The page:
As it is, I must do what I can, I suppose, he thought, and then leaned down and kissed her brow. Brief and warm, that touch, and as he withdrew, he murmured his blessing in his own tongue, a lilt of words from gladder times that seemed to him to fit her song.
"Farewell, Éowyn, to such peace as can be found." So saying, he leapt lightly upon Shadowfax's back, and left her standing there, still and white as winter in his wake. Long it was ere she stirred, and then only to turn west once more. Not until one of Lord Dúnhere's men came anxiously seeking her with the news—that it seemed the Elf had departed, and with Shadowfax, and was the lady well?—not until then did she shake off her stillness.
"Yes, he was in haste to depart; yes, Shadowfax has gone with him; yes, I am well," she replied, and then paused, frowning a bit, but not with worry. Rather, it was almost puzzlement, ere she said again, "I am... well..."
"My lady?" the servant asked worriedly.
"Never mind. Tell your lord I shall come shortly," she instructed, and watched as he hastened away, not without a few backwards glances. But she paid him no heed, her gaze fixed westward once more, until she sensed that he had gone indeed, and that she was once more alone. Then, breathing deeply of that solitude, she wiped at her eyes, bowed then to the mearas, and departed to find Dúnhere.
"What do you mean, he's gone to Gondor?" Pippin demanded, shocked enough that he paused in his kneading.
"Just that. He's gone—he came with some message from Lady Galadriel for Gondor, took a horse, and is gone now," Merry repeated, frowning prodigiously.
"But... Galadriel? How?"
"Quietly, Pippin!" Merry admonished, for some of the other cooks were looking their way now. Pippin blushed, made a slight bow to the room at large, and contritely pushed the dough a bit further up the board into a nice spot of flour. In the meantime, Merry continued:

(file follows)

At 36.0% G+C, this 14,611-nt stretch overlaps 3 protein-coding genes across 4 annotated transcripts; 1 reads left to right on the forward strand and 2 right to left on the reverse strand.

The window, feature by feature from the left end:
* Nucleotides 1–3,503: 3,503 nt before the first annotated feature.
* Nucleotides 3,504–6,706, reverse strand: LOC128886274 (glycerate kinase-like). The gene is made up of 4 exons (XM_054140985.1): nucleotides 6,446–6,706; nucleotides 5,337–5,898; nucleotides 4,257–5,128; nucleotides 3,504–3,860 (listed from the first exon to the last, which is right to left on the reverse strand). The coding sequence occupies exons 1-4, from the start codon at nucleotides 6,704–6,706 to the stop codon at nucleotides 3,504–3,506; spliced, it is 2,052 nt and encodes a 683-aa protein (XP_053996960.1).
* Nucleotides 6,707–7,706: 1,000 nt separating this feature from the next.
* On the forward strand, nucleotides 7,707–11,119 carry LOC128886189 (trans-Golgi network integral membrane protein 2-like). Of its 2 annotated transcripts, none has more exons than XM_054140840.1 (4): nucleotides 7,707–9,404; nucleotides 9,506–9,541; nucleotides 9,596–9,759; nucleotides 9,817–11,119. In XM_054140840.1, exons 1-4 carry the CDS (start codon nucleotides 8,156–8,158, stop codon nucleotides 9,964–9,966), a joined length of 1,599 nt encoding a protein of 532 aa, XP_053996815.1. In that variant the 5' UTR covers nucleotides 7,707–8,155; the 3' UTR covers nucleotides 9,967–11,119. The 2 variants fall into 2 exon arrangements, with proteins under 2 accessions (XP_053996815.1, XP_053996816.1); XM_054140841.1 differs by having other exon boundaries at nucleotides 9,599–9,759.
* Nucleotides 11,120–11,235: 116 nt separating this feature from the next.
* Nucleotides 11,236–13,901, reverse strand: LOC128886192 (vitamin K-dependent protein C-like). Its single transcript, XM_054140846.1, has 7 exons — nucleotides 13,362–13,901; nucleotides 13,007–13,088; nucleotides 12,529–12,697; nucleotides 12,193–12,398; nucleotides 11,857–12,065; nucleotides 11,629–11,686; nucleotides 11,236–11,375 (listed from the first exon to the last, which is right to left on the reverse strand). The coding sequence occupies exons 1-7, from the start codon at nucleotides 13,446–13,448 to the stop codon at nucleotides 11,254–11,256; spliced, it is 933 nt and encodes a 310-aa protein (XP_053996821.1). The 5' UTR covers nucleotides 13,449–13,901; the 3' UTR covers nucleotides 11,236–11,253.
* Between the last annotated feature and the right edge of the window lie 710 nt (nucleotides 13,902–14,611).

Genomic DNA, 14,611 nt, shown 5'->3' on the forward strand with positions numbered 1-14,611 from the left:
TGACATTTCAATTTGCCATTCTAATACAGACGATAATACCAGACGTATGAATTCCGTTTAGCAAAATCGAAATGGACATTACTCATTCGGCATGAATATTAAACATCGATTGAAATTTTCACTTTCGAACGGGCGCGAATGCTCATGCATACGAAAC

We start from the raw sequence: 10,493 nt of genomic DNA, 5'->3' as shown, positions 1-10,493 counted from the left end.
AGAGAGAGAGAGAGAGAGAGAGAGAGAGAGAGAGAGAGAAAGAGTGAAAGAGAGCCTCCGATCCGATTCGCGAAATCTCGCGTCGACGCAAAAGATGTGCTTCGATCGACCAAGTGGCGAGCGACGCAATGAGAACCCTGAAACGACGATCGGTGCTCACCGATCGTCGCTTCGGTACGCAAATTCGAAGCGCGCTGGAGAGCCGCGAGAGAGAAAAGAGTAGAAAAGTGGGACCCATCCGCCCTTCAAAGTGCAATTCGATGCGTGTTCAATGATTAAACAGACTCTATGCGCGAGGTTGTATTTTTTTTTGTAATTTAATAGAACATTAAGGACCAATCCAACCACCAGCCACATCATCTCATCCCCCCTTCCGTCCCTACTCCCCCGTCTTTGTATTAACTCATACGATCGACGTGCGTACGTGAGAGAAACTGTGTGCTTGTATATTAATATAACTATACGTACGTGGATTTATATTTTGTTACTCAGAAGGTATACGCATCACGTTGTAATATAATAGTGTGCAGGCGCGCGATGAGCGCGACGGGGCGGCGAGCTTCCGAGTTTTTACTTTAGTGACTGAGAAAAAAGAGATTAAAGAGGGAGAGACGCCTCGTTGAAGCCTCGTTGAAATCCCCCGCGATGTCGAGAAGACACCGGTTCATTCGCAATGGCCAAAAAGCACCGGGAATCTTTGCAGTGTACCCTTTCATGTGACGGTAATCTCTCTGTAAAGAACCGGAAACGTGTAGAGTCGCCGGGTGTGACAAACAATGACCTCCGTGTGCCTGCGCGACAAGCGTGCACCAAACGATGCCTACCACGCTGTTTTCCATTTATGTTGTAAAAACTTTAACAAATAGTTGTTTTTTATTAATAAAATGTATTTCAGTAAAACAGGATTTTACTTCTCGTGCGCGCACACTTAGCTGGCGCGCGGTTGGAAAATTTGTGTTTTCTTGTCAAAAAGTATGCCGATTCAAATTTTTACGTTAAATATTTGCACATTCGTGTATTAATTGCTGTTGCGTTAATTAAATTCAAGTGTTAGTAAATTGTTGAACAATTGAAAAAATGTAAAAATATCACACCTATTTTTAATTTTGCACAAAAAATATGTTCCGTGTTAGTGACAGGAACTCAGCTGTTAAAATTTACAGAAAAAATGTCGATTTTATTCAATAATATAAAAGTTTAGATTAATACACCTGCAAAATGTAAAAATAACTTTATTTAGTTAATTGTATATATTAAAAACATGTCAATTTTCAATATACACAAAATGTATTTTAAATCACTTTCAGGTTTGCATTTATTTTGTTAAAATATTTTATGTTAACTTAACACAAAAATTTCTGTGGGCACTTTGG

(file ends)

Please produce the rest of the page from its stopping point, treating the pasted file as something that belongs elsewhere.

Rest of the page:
"I don't know how. He said to ask Aragorn when he turns up, supposedly tonight," Merry said, pacing while his cousin looked on from his perch on a kitchen stool. "He gave me the slip, Pippin! Worse, he did it in broad daylight, right in front of me!"
At that, Pippin drew his hands from the dough, and heedless of the sticky mess, put his hands on his hips and retorted, "Well, he is an Elf! We likely used all our luck on Gandalf, you know—lucky we were he didn't slip past us with Frodo. But what's all this about Gondor and Strider arriving tonight?"
"As for Gondor and Strider, I don't know anything about that, either. Legolas said little more than that everyone was well, and that Strider would come tonight." Merry paused, glanced up at his cousin, and then scowled. "Aren't you supposed to be kneading that?" he asked.
"So glad you noticed. And I would be, but there's a Brandybuck making quite the scene, keeping folk from an honest day's work," Pippin replied, and pretended offense when Merry rolled his eyes.
"There's rich! But I'm worried, Pippin. Something has happened, that's plain enough. Something enough to make Galadriel send a message!"